My October 22, 2014 "EBT Explained" Letter

additional commentary by Rep. Timothy Horrigan; October 24, 2014

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On Sunday, October 12, 2014, I fired off the following Letter to the Editor of my local newspaper, the Dover (NH) Foster's Daily Democrat. The paper ran it a week and half later on Wednesday, November 22, 2014. It dealt with a subject near and dear to everyone's hearts, EBT cards.

Original URL:

EBT explained

To the editor:

Joe Macoul of Newmarket wrote in his Oct. 11 Letter to the Editor that he was "appalled to find out" that State Senator Martha Fuller Clark "thinks it's acceptable for those with EBT cards to be able to use them to purchase alcohol in bars and night clubs."

EBT stands for "Electronic Benefits Transfer" and the card looks just like what it is: an ordinary debit card. The EBT card is used to access two types of benefits. Firstly, benefits from the Supplemental Nutritional Assistance Program can be used only to buy food. Secondly, if you receive certain cash benefits, but you do not have a bank account, you can use your EBT card to access those funds. Those cash benefits programs (Temporary Aid to Needy Families, Aid to the Permanently and Totally Disabled, and two smaller programs for the blind and elderly) provide very small cash stipends to people who are raising children and/or are so severely disabled as to be unemployable. Those cash benefits can, like any other cash, be used to buy anything you need to buy. There are about 13,000 recipients statewide who collectively get about $63 million in cash assistance.

Sen. Fuller Clark voted on two bills related to EBT cards during the past two years, neither of which fit Mr. Macoul's description: HB 2 and SB 203.

The "budget trailer bill" HB2 was 75 pages long. It proposed various legislative changes needed to implement HB 1, the actual budget bill. The Republican majority on the Senate Finance Committee proposed certain restrictions on where EBT cards can be used, to bring state law in line with federal law. Rep. Fuller Clark joined her fellow Democrats in a 13-11 party-line vote against the Senate version of HB 2, based on the entire 75-page bill.

The section about EBT cards survived the joint House-Senate conference committee process. The conference committee's compromise budget bills passed the Senate unanimously and with just a few dissenting votes in the House. It continued to be legal to use your EBT card at restaurants with liquor licenses, although you could no longer use it at liquor stores.

SB 203 would have prohibited cash benefits from being used to buy certain goods and services, including alcoholic beverages, no matter where they were being purchased. This was a "feel good" bill which proposed something which sounds nice in theory but which was legally and technically unworkable. Moreover, SB 203 made no provision for additional funding for the already overworked state agency which administers the EBT card program. Sen. Fuller Clark was one of the three votes on the losing side of a 20-3 Senate vote. The House subsequently voted to send SB 203 and a similar House bill (HB 1213)) to Interim Study. After several hearings over the course of the summer of 2014, a bipartisan Interim Study subcommittee rejected the approach taken by SB 203, while also suggesting tighter restrictions on where the cards can be used, along with more consistent enforcement of existing rules.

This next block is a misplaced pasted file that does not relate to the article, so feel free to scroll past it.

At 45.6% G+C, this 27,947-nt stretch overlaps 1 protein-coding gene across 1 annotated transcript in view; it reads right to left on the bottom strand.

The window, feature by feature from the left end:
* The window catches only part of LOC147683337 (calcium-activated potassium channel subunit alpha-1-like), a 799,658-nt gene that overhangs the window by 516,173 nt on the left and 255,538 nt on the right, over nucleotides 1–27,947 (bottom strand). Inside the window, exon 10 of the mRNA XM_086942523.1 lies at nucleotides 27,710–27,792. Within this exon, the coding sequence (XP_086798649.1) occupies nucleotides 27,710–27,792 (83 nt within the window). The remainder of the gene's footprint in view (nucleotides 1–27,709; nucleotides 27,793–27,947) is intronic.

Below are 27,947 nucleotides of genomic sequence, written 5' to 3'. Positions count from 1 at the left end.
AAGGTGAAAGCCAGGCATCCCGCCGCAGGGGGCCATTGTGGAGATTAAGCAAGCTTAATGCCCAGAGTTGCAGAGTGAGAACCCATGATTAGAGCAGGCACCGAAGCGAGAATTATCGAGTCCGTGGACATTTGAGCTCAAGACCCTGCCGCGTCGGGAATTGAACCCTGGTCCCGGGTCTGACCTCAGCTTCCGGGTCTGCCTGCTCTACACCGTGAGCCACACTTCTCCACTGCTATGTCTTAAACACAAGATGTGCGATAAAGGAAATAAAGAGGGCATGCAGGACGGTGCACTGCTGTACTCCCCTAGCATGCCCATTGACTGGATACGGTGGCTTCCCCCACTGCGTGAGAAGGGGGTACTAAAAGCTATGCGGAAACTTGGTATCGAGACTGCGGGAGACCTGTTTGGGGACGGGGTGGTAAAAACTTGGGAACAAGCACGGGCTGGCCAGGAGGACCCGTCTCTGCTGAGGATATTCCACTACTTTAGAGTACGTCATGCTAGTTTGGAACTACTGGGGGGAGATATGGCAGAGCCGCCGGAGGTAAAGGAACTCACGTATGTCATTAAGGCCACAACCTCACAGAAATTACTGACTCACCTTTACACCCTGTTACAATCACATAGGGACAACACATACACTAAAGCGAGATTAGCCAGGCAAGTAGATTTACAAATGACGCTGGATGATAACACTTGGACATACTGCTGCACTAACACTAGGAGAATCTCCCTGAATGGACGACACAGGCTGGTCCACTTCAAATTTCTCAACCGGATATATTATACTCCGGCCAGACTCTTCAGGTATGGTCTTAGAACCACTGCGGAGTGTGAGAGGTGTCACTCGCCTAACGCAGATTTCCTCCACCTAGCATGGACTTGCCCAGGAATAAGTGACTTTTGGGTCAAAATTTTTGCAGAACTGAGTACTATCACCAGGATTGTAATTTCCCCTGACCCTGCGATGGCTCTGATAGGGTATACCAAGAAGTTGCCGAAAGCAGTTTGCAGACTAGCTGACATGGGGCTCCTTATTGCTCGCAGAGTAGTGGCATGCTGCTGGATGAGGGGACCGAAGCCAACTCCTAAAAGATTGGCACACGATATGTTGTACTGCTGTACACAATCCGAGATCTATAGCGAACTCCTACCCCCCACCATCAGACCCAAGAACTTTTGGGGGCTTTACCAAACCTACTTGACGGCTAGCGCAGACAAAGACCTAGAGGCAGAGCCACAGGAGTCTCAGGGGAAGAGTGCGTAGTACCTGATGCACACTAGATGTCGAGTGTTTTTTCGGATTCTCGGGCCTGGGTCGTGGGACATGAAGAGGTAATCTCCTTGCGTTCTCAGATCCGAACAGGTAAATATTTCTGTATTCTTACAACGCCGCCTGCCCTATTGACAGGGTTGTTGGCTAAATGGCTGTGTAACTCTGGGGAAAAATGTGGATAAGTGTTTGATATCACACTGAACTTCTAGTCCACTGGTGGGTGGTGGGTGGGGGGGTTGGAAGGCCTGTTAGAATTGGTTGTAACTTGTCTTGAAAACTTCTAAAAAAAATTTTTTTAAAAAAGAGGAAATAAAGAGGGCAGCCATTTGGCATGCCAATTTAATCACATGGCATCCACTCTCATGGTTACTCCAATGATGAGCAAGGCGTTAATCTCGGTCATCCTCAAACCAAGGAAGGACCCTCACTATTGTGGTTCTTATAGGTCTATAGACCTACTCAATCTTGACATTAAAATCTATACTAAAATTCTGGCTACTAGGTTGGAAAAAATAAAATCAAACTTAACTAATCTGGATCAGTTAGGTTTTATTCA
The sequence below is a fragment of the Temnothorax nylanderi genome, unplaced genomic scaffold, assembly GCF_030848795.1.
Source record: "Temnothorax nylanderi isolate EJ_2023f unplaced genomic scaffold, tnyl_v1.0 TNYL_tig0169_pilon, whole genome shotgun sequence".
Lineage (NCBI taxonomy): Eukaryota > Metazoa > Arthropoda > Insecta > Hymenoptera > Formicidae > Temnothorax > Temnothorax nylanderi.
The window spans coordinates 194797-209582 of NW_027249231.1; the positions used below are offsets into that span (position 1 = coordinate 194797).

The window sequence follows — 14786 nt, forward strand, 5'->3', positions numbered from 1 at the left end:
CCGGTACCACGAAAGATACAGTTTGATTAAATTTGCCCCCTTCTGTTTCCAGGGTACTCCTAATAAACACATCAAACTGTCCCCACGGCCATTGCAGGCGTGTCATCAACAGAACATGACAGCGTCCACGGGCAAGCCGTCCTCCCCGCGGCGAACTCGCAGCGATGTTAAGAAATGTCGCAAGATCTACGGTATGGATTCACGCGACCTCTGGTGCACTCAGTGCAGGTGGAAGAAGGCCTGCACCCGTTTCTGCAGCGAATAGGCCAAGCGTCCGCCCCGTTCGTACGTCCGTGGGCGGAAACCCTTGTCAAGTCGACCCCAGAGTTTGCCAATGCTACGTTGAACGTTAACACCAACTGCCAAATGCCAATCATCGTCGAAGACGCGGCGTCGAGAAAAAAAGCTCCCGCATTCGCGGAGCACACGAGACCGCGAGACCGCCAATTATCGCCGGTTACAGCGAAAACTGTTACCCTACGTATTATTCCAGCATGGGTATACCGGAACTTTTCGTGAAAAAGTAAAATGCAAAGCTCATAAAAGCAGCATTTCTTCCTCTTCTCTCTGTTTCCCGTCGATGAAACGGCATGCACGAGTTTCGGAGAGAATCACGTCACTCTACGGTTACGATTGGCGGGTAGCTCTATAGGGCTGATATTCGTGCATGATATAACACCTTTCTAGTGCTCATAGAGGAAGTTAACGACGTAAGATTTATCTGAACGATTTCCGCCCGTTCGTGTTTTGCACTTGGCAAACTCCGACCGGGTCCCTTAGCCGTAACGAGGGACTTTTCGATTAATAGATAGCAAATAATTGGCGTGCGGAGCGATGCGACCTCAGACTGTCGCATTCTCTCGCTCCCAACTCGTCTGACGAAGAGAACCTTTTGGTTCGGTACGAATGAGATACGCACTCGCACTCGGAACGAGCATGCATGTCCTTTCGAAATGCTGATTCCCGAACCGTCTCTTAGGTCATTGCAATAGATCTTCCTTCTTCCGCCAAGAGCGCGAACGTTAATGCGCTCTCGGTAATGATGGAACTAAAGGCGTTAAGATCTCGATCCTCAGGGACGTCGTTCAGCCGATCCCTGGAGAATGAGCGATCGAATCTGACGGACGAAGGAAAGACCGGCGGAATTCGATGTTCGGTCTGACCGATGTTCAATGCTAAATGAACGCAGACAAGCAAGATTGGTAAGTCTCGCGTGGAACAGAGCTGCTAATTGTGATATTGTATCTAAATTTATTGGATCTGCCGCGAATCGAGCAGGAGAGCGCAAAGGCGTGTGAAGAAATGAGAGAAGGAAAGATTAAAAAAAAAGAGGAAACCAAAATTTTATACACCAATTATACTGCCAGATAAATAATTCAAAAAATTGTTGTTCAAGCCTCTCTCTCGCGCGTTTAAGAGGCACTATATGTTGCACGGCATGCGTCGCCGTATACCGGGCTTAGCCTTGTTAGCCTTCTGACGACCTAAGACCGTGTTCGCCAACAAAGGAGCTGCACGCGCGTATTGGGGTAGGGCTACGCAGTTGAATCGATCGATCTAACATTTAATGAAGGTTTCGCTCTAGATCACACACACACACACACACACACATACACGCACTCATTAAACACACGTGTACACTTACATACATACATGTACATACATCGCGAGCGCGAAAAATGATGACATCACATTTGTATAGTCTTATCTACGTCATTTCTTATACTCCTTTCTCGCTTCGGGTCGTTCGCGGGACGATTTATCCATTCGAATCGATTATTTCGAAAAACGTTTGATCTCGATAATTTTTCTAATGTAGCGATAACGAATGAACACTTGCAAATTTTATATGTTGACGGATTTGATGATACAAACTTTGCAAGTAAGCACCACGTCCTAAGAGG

State Rep. Timothy Horrigan


(a woman using an EBT card at a store in Oregon.)

And here is the letter I was disagreeing with. The writer is a supporter of Sen. Fuller Clark's opponent, Newmarket town councilor Phil Nazzaro:

Original URL:

Out of touch

To the editor: There's no doubt that the vast majority of us all work hard for our money and pay our taxes. Here in Seacoast New Hampshire, District 21 (Portsmouth, Newington, Newmarket, Newfields, Madbury, Durham, and Lee), I was appalled to find out what our state senator had done. Sen. Martha Fuller Clark (D) voted to allow our tax dollars that fund EBT cards to be used in bars to buy alcohol. That's right; the senator thinks it's acceptable for those with EBT cards to be able to use them to purchase alcohol in bars and night clubs. The EBT program is to help those struggling put food on the table, not to go out on the town. Senator Martha Fuller Clark is out of touch. I hope you will stand with me on November 4th and tell Senator Martha Fuller Clark: "You're fired".

We need a leader who will represent and do what's best for Seacoast NH. Phil Nazzaro (R) is that man! Please vote for Phil Nazzaro for N.H. State Senate.

Phil is a 23-year resident of New Hampshire, a 1993 graduate of Oyster River High School in Durham, and a 12 year resident of Newmarket, NH. He is a 1998 graduate of the United States Military Academy at West Point with a BS in American History and served for 10 years, including a tour as a detachment commander forward deployed in Afghanistan in 2003. Since leaving the military Phil has built a career in adult learning with a specific focus in the education sector. Since 2011, he has worked as a Senior Managing Director of Learning and Development for Teach for America, a national education nonprofit aims to help bring about the day that all children in this nation will have the opportunity for an excellent education. Phil holds several advanced degrees including a MS in Education, a MA in Psychology, and a PhD in Psychology.

Joe Macoul


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